Ultraviolet sanitizing devices have been around for a long time. Although it has proven to be an effective germicidal technology for hospitals for decades, UV sanitization has not been so much in the public spotlight as it is today. Since the beginning of the COVID19 outbreak in early 2020, scientists and healthcare professionals have been searching for solutions that have the capability to slow, or even stop the spread of this deadly virus. Although washing hands, covering the face, and social distancing are among many effective methods, it turns out that something as simple as light might have a say in the matter as well.
Many of us already know the power of ultraviolet rays if we spend too much time out in the sun without protecting our skin. UV rays are merely electromagnetic radiation in the form of particles or waves that come directly from the sun. With that being said, it is easy to see where the use of UV rays could be dangerous and cause significant risks. Although the sun’s rays have been used to disinfect operating rooms and other places in hospitals in the past, they have been empty rooms without people in them. When it comes to disinfecting people with this kind of light, things can get complicated.
Types of UV Rays
There are three basic types of ultraviolet rays that are emitted from the sun. Each type has its own characteristics and energy level:
UVA and UVB are both rays that are able to penetrate the earth’s atmosphere and have an effect on the beings that live on the planet. UVA rays have the longest wavelength and are the most prevalent source of UV rays on the planet. UVB rays don’t have as long as a wavelength so most of the rays are stopped by the ozone layer. UVA rays usually cause suntans and mild sunburns, but the UVB rays have been known to cause more severe sunburns and even skin cancer.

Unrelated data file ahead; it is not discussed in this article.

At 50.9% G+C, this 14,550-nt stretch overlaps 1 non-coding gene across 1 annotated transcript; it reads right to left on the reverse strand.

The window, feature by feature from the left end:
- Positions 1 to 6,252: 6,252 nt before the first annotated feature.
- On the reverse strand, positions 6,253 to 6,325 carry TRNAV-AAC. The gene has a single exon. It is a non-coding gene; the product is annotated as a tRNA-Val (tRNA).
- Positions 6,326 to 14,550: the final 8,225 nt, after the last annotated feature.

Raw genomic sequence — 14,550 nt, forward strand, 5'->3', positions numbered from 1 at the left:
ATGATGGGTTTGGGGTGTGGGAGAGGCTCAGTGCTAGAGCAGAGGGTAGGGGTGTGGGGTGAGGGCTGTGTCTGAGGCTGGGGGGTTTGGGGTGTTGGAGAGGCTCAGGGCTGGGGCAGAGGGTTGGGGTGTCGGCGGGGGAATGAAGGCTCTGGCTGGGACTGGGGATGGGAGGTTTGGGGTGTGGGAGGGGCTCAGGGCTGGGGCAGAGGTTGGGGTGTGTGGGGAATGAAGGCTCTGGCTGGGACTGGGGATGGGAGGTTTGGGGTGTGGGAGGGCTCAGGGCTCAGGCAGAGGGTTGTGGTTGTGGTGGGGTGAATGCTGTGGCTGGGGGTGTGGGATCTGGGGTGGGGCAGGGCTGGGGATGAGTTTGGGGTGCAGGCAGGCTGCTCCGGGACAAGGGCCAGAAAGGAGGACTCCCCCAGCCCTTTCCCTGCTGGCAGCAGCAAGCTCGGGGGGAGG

UVC rays have a very short wavelength and never make it to the earth’s crust. However, scientists have been able to create artificial UVC rays that have proven to be beneficial in the germicidal realm.
How UVC Rays Kill Germs
You may see UV germicide as a method that allows the rays to burn away the cells and kill them instantly with their electromagnetic radiation. Most anything, if you lay it out in the hot sun long enough and let it dry out will die. However, when it comes to killing germs and pathogens with UVC rays there is a less direct effect. The UVC rays actually inactivate the pathogens and prevent them from being able to replicate themselves. In order for a virus to live, it has to be able to multiply. Germs only live for a short amount of time, then they die off naturally. If they can’t reproduce, they die. Yes, it sounds like a simple solution, but there is a bit more to the story than meets the eye.
Far UVC 222
UVC rays have the power to penetrate the skin, the eyes, and destroy DNA. Depending on the wavelength of the light is how deep it will enter the tissue and cause damage. Far UVC 222 has a wavelength of 222 nm that does not penetrate skin or the eyes, yet is strong enough to inactivate pathogens. Although it can effectively stop germs from being able to replicate, it can only do so if it has been allowed enough exposure time to the germs. The light has to be in direct contact with the germs for at least 3 minutes in order to do any good. UVC 222 is an excellent way to effectively fight germs and pathogens, but only if used correctly.
Does UV Sanitation Work?
The short answer to that question is that, yes, it does work to stop the spread of viruses and other germs. Should it be used as an only means? Probably not. You may invest in some germicidal UV lighting solutions to protect you in your business, or your home, but do not let it replace handwashing, social distancing, and other safety measures that are in place to prevent the spread of COVID19.